In a crowded auditorium of more than 60 volunteers, a powerful statement for a Saturday morning was spoken.
“You’re spending your Saturday potentially saving the life of every person in that home.”
Brandon Holstrom, Regional Disaster Functions Support Manager for the Iowa Region of the American Red Cross, has given similar speeches to crowds of volunteers many times before; the message always sticks before they head out the door.
“I’m here because my father was a firefighter,” said Charles Shrader with the Church of Jesus Christ of Latter-day Saints. “He’s not with us anymore, but I know he’d be proud I’m going out to make a difference.”
People from the Iowa Red Cross, Nevada Fire Department, Church of Jesus Christ of Latter-day Saints and other community partners spent hours going door to door in neighborhoods determined by the fire department to be high risk for a fire in the small Iowa town of Nevada on Saturday, September 20th. Fifteen teams of dedicated Iowans knocked on more than 300 doors. They installed new smoke alarms, tested existing smoke alarm batteries, installed new batteries, and talked about developing fire escape plans.
Throughout the mobile home community of Country Club Estates on that Saturday, a familiar chirp of smoke alarms being tested filled the air. Tim Bledsoe, Shara Leach and their two daughters Riviera and Caprice received two new smoke alarms in their home. “Knowing that we can know to get out of here, that’s important,” Leach said.
“I’d be devastated if we lost someone. I feel much, much safer.”
Volunteers Bob Deffenbaugh and Andrew Norman and Nevada Firefighter Gary Howard sat down with the family and talked about their fire escape plan. “Where are you going to meet if there’s a fire?” Norman asked the girls.
“By the mailbox,” 8-year old Riviera shouted proudly.
“Will you promise me you’ll draw your escape plan and go over it with your family?” Norman asked Riviera. “I’m putting you in charge.”
Riviera nodded enthusiastically before the team departed to check out another home.
Down the street from little Riviera’s home, 88-year old Dorthea Ridgeway flagged the team of volunteers to check her smoke alarms. “I knew you were coming and I live alone,” she said. “I want to stay safe.”
Ridgeway takes disaster preparedness seriously; she is also working with her community to find a tornado shelter for her mobile home community.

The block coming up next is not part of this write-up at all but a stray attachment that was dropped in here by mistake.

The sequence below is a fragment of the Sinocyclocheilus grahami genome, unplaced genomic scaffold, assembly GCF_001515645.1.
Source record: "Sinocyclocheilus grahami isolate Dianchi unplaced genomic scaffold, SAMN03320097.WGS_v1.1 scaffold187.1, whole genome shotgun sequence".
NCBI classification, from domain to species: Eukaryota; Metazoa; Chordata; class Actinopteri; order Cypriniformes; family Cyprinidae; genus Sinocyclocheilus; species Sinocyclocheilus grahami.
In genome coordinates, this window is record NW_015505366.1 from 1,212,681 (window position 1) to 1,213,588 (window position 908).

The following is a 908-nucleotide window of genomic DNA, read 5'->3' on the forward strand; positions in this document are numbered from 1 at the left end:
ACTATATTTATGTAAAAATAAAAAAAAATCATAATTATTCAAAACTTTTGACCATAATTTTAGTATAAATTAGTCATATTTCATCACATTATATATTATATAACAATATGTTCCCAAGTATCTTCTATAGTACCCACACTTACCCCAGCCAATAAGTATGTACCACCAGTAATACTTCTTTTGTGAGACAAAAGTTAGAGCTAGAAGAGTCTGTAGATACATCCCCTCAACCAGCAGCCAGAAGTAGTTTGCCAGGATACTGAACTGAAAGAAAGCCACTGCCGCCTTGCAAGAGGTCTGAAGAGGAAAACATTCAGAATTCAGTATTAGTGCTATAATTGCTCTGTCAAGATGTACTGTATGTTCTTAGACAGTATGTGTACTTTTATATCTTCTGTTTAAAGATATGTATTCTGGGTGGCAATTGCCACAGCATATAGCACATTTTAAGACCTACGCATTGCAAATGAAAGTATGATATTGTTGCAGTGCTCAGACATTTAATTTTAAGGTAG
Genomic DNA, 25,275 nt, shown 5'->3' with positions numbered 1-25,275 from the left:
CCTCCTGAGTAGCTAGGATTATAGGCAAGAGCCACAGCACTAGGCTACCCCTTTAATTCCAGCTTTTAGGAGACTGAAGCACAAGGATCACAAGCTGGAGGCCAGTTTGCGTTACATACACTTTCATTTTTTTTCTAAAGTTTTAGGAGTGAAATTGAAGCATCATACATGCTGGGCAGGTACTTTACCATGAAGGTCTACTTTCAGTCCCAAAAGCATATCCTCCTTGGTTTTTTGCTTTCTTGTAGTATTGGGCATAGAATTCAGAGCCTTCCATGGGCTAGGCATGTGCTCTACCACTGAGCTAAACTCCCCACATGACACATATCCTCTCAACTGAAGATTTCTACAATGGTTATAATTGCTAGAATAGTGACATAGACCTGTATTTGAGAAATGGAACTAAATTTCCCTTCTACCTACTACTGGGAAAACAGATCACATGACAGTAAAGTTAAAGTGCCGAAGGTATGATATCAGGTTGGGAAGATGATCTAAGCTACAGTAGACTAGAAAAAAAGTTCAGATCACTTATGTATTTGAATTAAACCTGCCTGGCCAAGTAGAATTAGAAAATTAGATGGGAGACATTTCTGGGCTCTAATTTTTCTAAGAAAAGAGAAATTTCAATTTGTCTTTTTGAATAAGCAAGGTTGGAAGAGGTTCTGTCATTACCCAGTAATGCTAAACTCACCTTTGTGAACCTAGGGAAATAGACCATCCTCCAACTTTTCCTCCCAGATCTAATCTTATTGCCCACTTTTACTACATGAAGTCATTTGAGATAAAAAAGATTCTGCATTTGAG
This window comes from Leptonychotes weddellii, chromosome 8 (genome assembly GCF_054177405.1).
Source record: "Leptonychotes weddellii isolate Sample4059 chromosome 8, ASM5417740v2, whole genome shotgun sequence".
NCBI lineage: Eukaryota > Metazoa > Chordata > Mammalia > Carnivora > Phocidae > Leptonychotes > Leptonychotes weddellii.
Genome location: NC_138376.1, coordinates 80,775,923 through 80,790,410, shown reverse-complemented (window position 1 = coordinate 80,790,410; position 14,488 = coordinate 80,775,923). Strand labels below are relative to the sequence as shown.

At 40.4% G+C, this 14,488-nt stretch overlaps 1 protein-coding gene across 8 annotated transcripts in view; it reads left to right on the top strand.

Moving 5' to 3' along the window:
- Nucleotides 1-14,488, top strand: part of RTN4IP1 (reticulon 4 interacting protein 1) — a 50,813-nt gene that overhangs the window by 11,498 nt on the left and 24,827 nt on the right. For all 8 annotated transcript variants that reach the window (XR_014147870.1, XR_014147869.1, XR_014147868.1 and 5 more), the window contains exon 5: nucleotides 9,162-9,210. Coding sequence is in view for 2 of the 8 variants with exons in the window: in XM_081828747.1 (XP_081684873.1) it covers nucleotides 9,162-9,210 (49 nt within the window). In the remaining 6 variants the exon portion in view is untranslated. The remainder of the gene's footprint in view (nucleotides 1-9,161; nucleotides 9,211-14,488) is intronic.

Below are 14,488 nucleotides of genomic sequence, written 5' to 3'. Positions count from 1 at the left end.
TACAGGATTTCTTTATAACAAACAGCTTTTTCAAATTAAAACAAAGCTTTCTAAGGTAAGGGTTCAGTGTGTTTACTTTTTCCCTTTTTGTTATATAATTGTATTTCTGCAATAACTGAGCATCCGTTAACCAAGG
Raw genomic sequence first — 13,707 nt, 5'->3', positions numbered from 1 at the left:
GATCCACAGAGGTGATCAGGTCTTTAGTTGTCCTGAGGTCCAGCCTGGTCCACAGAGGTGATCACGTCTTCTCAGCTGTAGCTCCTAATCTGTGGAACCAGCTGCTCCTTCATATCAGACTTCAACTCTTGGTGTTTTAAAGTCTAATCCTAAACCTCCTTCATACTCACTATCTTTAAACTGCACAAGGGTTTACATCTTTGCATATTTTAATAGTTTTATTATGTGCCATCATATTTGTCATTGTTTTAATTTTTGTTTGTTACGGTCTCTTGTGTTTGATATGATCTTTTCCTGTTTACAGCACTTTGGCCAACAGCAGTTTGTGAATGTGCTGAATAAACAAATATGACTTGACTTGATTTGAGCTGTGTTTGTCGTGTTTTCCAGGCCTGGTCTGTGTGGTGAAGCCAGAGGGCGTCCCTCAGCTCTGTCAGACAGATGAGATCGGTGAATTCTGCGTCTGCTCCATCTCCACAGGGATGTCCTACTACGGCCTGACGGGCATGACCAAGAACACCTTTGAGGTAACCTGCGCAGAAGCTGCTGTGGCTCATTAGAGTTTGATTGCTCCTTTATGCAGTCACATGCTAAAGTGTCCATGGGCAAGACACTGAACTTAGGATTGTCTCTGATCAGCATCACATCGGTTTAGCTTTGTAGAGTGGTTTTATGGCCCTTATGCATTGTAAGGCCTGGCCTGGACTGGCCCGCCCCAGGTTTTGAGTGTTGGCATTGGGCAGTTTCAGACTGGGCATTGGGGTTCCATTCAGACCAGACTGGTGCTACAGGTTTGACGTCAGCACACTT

Annually, nearly 2,500 people die and 13,000 people are injured in home fires. Many of these injuries and deaths could be prevented if individuals were armed with the proper tools and education. That’s why in October 2014 the American Red Cross is launching the Home Fire Preparedness Campaign. The goal of the five-year campaign is to reduce the number of fire deaths and injuries in the United States by 25 percent and focuses on projects like the smoke alarm installation event in Nevada.
Guadalupe Guerrero knows the value of a working smoke alarm too well. She thought she had turned off her stove after cooking on August 27, 2014, but just a few minutes later her Nevada home was filled with smoke.
“Sometimes if you push the knob too hard, the burner will turn back on,” Guerrero said. “The apartment filled up with smoke so fast!” The sprinkler system at her apartment complex put the fire out quickly, but the smoke alarms in her home did not go off.
“They didn’t have batteries in them,” she said. “If I would have been asleep, I’m not sure what would have happened.”
The fire and sprinkler system used to douse the flames damaged Guerrero’s unit and two other homes. Since Guerrero and her five year old daughter would not be able get back in their home Nevada Fire Chief Ray Reynolds called the Red Cross to help. “It was such a great experience,” she recalled. “They came to us and helped with money so we could stay in a hotel and get food. I’d never been through anything like this before and even though it wasn’t a huge fire, the Red Cross was so comforting. I feel very grateful for their help.”
Guerrero’s friend and neighbor, Rosario Herrera, welcomed Red Cross volunteers into her home to test the smoke alarms in her apartment; they too weren’t connected correctly leaving her vulnerable to a delayed alert of danger. The Red Cross team installed two brand new smoke alarms in Herrera’s home and discussed the importance of creating a preparedness plan in case another fire, like the one that devastated her friend’s home, happened to her.
“I’m very grateful to the American Red Cross for making me think about how I would get out of a fire if it happened here,” said Rosario Herrera.